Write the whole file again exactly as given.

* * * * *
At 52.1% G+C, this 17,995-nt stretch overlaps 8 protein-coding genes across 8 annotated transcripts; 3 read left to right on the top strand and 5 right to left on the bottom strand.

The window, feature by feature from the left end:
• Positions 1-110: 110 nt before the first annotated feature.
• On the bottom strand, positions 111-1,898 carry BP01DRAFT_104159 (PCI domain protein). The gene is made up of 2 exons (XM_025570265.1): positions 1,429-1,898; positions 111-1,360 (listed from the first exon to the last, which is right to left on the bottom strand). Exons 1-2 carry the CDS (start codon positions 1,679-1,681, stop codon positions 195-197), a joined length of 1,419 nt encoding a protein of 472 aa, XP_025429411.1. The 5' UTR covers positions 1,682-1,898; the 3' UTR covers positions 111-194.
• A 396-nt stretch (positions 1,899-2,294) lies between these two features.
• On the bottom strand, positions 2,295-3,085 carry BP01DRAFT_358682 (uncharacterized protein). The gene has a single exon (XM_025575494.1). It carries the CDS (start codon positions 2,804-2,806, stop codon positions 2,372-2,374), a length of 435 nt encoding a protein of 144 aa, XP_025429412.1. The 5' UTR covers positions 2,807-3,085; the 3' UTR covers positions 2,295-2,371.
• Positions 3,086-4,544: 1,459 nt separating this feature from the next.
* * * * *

At 52.1% G+C, this 17,995-nt stretch overlaps 8 protein-coding genes across 8 annotated transcripts; 3 read left to right on the top strand and 5 right to left on the bottom strand.

The window, feature by feature from the left end:
• Positions 1-110: 110 nt before the first annotated feature.
• On the bottom strand, positions 111-1,898 carry BP01DRAFT_104159 (PCI domain protein). The gene is made up of 2 exons (XM_025570265.1): positions 1,429-1,898; positions 111-1,360 (listed from the first exon to the last, which is right to left on the bottom strand). Exons 1-2 carry the CDS (start codon positions 1,679-1,681, stop codon positions 195-197), a joined length of 1,419 nt encoding a protein of 472 aa, XP_025429411.1. The 5' UTR covers positions 1,682-1,898; the 3' UTR covers positions 111-194.
• A 396-nt stretch (positions 1,899-2,294) lies between these two features.
• On the bottom strand, positions 2,295-3,085 carry BP01DRAFT_358682 (uncharacterized protein). The gene has a single exon (XM_025575494.1). It carries the CDS (start codon positions 2,804-2,806, stop codon positions 2,372-2,374), a length of 435 nt encoding a protein of 144 aa, XP_025429412.1. The 5' UTR covers positions 2,807-3,085; the 3' UTR covers positions 2,295-2,371.
• Positions 3,086-4,544: 1,459 nt separating this feature from the next.